For seasonal holiday shop owners, work is year-round
31 October 2012
There are 54 shopping days left until Christmas.
And there are 54 days left until Santa’s Wrap, a month-old Christmas shop in Henderson, closes its doors.
"It's a true seasonal store," said Beth Tom, who opened the shop at the District last month with her husband, Dave Kimler.
Every year, seasonal stores pop up around the valley during Halloween and Christmas. They sell holiday-specific items for a few weeks or months, then disappear.
That doesn’t mean their proprietors take nine or 10 months of the year off. Rather, they spend the time when their shops are closed traveling to find merchandise, selecting inventory and buying fixtures for their stores.
"Ideally, you start in January and spend the rest of the year getting ready," said Tom, who has 26 years of retail experience, mostly in Hawaii. "There's a huge economic risk. You have to buy all your inventory at once and figure out what you need. We work all the time."
Local businessman Barney Kramer partnered in two pop-up Halloween stores to try to save his own local party business. Kramer is a partner in Wholesale Halloween Costumes at 4631 Dean Martin Drive and Costume Express at 2230 N. Rainbow Blvd, both seasonal shops. His partner in Wholesale Halloween Costumes, a warehouse with 1,000-plus costumes, is Steve Mandel, who helped found Party City nationwide.
Kramer said he decided to open the pop-up shops when he saw temporary holiday stores drawing customers away from his year-round party shops. Kramer owns the permanent stores Ultimate Party Store and Party Pro Las Vegas.
"For some reason, people think by going to a Halloween store they're getting a better deal, and we saw the business dropping at our year-round stores," Kramer said. "I had to open these just to survive."
Kramer said business at his permanent party supply stores has fallen 40 percent since 2008.
"In the party store business, there are two big seasons: Halloween and in the spring, graduations,” Kramer said. “That pays the bills for the rest of the year.”
“First, we started seeing business fall off to the big box stores like Wal-Mart and Target. Then Dollar Stores started offering party supplies. People don't realize how much effect that has on local business."
If Halloween revenue is short at his pop-up stores, Kramer may have to shutter his permanent party stores, he said.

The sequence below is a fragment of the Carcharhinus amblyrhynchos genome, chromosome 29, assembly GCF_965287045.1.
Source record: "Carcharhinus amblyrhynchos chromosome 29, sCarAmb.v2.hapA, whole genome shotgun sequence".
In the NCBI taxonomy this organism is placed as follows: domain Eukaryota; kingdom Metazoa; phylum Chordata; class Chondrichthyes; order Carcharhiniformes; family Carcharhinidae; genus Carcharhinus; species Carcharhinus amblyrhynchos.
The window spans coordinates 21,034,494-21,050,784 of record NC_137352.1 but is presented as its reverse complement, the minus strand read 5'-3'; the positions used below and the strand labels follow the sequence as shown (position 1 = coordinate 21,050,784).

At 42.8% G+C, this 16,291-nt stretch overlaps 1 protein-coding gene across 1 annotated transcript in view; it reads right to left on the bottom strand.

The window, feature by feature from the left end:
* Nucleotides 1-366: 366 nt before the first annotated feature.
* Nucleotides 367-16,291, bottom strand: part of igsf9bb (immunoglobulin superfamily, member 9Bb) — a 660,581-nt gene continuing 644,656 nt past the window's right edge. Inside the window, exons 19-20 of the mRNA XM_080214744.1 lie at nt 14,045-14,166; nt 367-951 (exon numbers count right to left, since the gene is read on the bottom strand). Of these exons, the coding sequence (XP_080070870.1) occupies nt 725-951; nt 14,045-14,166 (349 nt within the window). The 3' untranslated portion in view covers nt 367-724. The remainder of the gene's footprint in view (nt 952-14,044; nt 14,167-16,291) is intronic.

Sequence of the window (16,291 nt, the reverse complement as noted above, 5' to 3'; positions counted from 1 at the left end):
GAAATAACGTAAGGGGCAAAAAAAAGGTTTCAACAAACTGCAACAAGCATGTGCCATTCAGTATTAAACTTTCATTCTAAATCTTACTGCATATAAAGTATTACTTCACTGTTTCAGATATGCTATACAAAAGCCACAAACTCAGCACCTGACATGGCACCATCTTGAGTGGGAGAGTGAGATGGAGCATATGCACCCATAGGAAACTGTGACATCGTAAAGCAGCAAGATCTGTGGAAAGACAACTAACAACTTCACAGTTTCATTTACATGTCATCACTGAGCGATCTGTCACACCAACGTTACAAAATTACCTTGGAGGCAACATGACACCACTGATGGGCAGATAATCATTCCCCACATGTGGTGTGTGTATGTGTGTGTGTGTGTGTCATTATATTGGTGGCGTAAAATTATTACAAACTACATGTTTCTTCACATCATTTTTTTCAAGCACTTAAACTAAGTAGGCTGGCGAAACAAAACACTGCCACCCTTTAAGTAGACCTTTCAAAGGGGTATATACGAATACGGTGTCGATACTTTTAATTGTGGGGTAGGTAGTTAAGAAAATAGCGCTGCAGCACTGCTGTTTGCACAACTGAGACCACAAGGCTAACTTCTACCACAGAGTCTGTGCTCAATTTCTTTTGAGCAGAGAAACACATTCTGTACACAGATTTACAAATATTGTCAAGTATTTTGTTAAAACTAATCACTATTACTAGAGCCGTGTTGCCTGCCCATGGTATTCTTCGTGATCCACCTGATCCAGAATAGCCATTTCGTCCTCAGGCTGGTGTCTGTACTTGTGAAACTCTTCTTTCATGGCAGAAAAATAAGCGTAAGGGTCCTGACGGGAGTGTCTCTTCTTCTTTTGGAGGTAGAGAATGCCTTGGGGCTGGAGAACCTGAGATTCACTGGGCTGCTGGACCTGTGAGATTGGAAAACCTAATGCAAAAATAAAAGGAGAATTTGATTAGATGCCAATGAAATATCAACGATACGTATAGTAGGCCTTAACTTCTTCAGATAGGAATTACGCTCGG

Some seasonal stores, such as Spirit Halloween and Halloween Express, which have popped up in shopping centers and strip malls valley-wide, are part of larger chains.
Spirit operates more than 700 stores nationally and is part of the corporation that runs Spencer's Gifts, a novelty and pop culture store aimed at teens and young adults.
Halloween Express operates 300 mostly-seasonal stores nationwide, although some remain open 12 months a year. The Kentucky chain also sells costumes online year-round.
Tom also owned a combination of seasonal and permanent shops in Hawaii: the Seasonal Store, Let's Party Hawaii and a chain called Price Busters. She employed 250 people.
Then the economy crashed and she was forced to declare bankruptcy and sell her businesses.
Her new venture, Santa’s Wrap, opened Sept. 27 in the District. Tom and Kimler had spent the year looking for corporate jobs but couldn't find any.
"We decided to go back to what we knew best, which was retail," she said. "There's an enormous demand for Christmas, but we didn't see a lot of other stores just serving that. We wanted to test the market and thought this was a good way to do it."
They signed a lease in August and began working furiously to open their store. Tom picked up fixtures at second-hand stores. She contacted vendors she'd done business with in the past to get merchandise.
The store features trees, gift baskets and ornaments and will sell Hanukkah and other holiday-themed merchandise. It also has a Halloween section.
Buying and maintaining inventory is the biggest challenge for seasonal store owners, Tom said.
"It's like trying to have a crystal ball," she said. "You have to open the store with your best impression. They may not be ready to buy for Christmas, but they need to know it's there. Then you have to pick a day to stop buying and say, ‘That's it. I'm done.’ And you have to do this knowing that the retail days are going to be 10 days before Christmas, but you have projections a month in advance."
Holiday stores also pop up to sell specific products.
Microsoft, for instance, opened 34 stores last week, including one in Fashion Show mall, to sell a new tablet and Windows operating system. Game Stop plans a similar line of stores to sell video games and accessories this holiday season, and Amazon hopes the strategy will boost its Kindle sales.
"At a regular store, we'll have 120 products but opened this store for people who are very specifically interested in this new product," said Scott Gilbert, manager of the Microsoft holiday store at Fashion Show. “We sit down with people and show them how to get a Microsoft account and set them up."
Microsoft has not set closing dates for the stores.
"If business goes well, we may decide to keep it open," Gilbert said.
Kramer has similar plans to make Wholesale Halloween Costumes a year-round business.
Tom hopes to keep Santa's Wrap a seasonal store but one that returns every fall. Her goal is to expand it to include more shops and perhaps local franchises.
"We tried to start out with a business aspect that could grow, if we choose to,” Tom said. “How it will grow, I don't know. It could be a 50,000-square-foot store. It could be a kiosk in a mall. We'll have to wait and see."
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